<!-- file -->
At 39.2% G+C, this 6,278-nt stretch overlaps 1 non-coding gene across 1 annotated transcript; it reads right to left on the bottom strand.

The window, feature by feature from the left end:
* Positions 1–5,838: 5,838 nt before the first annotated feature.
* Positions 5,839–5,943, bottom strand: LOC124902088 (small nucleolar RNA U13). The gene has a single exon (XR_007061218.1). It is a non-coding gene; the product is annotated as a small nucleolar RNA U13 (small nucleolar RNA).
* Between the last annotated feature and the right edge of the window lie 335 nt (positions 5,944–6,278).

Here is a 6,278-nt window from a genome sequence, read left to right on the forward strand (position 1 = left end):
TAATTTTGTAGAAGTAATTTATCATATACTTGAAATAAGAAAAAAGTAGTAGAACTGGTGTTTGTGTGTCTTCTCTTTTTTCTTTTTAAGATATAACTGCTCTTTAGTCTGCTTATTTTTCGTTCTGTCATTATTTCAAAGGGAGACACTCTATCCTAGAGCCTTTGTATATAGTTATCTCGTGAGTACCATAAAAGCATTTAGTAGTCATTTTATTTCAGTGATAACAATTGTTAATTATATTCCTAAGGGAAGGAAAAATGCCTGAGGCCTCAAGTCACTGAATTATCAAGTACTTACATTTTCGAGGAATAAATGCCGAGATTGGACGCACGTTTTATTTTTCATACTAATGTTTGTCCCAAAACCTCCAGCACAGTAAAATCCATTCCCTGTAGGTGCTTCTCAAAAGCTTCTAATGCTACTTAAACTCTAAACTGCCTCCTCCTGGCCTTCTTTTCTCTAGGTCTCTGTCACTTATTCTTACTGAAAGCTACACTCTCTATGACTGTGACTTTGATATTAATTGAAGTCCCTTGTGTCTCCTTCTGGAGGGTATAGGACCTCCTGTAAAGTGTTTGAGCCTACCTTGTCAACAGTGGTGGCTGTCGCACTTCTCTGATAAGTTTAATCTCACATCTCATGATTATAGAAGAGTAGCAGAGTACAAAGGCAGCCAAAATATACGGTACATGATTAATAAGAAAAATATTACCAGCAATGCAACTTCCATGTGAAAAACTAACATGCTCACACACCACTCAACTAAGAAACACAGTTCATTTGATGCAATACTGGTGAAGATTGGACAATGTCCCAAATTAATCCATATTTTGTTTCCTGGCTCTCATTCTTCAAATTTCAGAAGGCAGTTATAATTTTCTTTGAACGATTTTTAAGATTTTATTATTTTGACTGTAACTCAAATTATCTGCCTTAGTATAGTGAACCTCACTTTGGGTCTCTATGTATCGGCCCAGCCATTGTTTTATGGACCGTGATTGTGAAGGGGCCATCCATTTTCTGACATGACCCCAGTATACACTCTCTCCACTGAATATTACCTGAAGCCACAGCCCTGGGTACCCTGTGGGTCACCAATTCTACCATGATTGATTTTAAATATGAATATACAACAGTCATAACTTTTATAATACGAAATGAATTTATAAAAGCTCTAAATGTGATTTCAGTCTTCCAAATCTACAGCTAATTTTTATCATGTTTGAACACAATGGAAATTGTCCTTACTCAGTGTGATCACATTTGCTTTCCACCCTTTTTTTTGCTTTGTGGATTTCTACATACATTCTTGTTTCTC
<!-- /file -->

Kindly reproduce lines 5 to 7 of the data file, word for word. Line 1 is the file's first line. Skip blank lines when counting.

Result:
* Between the last annotated feature and the right edge of the window lie 335 nt (positions 5,944–6,278).

Here is a 6,278-nt window from a genome sequence, read left to right on the forward strand (position 1 = left end):
TAATTTTGTAGAAGTAATTTATCATATACTTGAAATAAGAAAAAAGTAGTAGAACTGGTGTTTGTGTGTCTTCTCTTTTTTCTTTTTAAGATATAACTGCTCTTTAGTCTGCTTATTTTTCGTTCTGTCATTATTTCAAAGGGAGACACTCTATCCTAGAGCCTTTGTATATAGTTATCTCGTGAGTACCATAAAAGCATTTAGTAGTCATTTTATTTCAGTGATAACAATTGTTAATTATATTCCTAAGGGAAGGAAAAATGCCTGAGGCCTCAAGTCACTGAATTATCAAGTACTTACATTTTCGAGGAATAAATGCCGAGATTGGACGCACGTTTTATTTTTCATACTAATGTTTGTCCCAAAACCTCCAGCACAGTAAAATCCATTCCCTGTAGGTGCTTCTCAAAAGCTTCTAATGCTACTTAAACTCTAAACTGCCTCCTCCTGGCCTTCTTTTCTCTAGGTCTCTGTCACTTATTCTTACTGAAAGCTACACTCTCTATGACTGTGACTTTGATATTAATTGAAGTCCCTTGTGTCTCCTTCTGGAGGGTATAGGACCTCCTGTAAAGTGTTTGAGCCTACCTTGTCAACAGTGGTGGCTGTCGCACTTCTCTGATAAGTTTAATCTCACATCTCATGATTATAGAAGAGTAGCAGAGTACAAAGGCAGCCAAAATATACGGTACATGATTAATAAGAAAAATATTACCAGCAATGCAACTTCCATGTGAAAAACTAACATGCTCACACACCACTCAACTAAGAAACACAGTTCATTTGATGCAATACTGGTGAAGATTGGACAATGTCCCAAATTAATCCATATTTTGTTTCCTGGCTCTCATTCTTCAAATTTCAGAAGGCAGTTATAATTTTCTTTGAACGATTTTTAAGATTTTATTATTTTGACTGTAACTCAAATTATCTGCCTTAGTATAGTGAACCTCACTTTGGGTCTCTATGTATCGGCCCAGCCATTGTTTTATGGACCGTGATTGTGAAGGGGCCATCCATTTTCTGACATGACCCCAGTATACACTCTCTCCACTGAATATTACCTGAAGCCACAGCCCTGGGTACCCTGTGGGTCACCAATTCTACCATGATTGATTTTAAATATGAATATACAACAGTCATAACTTTTATAATACGAAATGAATTTATAAAAGCTCTAAATGTGATTTCAGTCTTCCAAATCTACAGCTAATTTTTATCATGTTTGAACACAATGGAAATTGTCCTTACTCAGTGTGATCACATTTGCTTTCCACCCTTTTTTTTGCTTTGTGGATTTCTACATACATTCTTGTTTCTC